Wayne Pisani

With Malta having finally received an official pass mark from Moneyval this week after the country’s shock failure in a 2019 test, stakeholders in those industries most directly affected breathed a collective sigh of relief.

Amongst them was Wayne Pisani, who heads the regulatory and compliance operations and the financial service tax and regulatory team at Grant Thornton Malta and who told BusinessNow.mt that he found the news very positive. 

He was especially pleased with the fact that Malta received no non-compliant or partially compliant ratings in any of the 40 categories assessed which is “obviously something we should be proud of”, and said that the country should maintain these high levels and continue working in the right direction to attract foreign investment.

Despite his optimism around the result though, reflecting on the years since the failure, he decried that a “public denigration of Malta” has occurred in public and political discourse.

The focus, he argued, especially in the political arena has been on certain incidents, rather than on the country as a whole.  

“It’s just negativism, negativism and negativism which portrayed the [non-compliant] exceptions as a rule”, the country was “unfairly judged” in overly negative coverage of the failure, he said.

“Whether considering the bankability of the country with respect to its culture and society – or the important components of its economy, like tourism”, it is important to consider the breadth of different people, companies and industries, that are affected, he insisted.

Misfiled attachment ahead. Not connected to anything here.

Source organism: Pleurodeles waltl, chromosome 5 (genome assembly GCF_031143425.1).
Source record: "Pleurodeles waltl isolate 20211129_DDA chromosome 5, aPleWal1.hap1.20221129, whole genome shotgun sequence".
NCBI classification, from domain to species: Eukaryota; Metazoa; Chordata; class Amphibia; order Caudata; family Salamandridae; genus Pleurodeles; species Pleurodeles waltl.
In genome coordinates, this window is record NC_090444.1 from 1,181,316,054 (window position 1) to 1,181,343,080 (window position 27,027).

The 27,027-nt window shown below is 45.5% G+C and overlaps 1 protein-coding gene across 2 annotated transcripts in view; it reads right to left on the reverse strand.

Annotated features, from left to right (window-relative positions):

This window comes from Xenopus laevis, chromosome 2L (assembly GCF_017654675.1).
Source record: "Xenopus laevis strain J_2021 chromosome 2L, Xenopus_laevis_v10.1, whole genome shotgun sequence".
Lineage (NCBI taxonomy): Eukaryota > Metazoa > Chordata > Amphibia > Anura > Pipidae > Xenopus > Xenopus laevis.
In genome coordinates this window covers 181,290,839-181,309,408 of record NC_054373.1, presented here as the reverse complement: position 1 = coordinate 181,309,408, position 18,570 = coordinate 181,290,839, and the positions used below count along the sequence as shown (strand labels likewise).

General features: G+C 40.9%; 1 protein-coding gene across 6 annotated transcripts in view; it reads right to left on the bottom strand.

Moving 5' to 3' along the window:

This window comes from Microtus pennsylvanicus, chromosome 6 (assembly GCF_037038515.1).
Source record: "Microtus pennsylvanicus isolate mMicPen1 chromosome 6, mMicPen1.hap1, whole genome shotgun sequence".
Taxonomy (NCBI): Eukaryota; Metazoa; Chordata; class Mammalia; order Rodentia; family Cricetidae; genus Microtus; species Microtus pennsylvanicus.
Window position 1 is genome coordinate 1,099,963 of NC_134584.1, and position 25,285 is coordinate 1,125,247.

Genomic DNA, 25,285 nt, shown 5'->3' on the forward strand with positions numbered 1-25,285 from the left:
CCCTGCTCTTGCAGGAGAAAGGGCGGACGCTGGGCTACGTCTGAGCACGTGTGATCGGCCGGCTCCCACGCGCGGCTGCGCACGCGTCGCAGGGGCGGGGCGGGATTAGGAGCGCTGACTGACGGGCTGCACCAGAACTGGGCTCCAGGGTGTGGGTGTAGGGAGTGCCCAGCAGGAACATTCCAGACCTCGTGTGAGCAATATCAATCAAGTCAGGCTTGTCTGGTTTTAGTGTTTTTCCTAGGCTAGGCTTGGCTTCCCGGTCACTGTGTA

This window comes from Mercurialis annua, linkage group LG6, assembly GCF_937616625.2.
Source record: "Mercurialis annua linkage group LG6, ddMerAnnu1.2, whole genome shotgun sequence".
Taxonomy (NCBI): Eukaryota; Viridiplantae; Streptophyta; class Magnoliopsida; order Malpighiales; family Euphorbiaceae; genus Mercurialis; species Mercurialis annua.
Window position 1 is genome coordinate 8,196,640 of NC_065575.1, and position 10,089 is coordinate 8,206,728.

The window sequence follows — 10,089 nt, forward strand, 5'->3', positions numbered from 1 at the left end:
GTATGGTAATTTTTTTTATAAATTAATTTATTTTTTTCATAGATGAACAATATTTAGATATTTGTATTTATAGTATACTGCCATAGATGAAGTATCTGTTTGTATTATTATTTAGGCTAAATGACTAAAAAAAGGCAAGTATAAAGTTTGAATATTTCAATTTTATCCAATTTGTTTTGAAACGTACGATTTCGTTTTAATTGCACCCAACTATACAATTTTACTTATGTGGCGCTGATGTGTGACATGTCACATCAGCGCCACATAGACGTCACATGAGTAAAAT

“Malta is a country that deserves respect, filled with real people that take pride in what they do”, he said, and despite the few companies in the few sectors that let Malta down, the country should not have been tarred with the same brush.

Mr Pisani is also concerned that Moneyval’s continued heightened scrutiny of the country, as specified in its report, would see optimism around the result give way to negativity. Instead of this, he insisted that the report should be acknowledged for the fact it has more positives than negatives. 

In the immediate future, he reiterates that the result was positive, but insists this does not mean the country can “sit on its laurels”. Instead it needs to continue working and adapting as the business landscape changes.

He also believes that it is essential that the country works towards changing the perception around it, to reflect the empirical conclusions of the Moneyval report.

It is essential, he says, that in the future, Malta’s “collegiate society” is respected, “for the good not only of the business community, but also Maltese citizens and residents –and all the people who take pride in the beauty of this country”.

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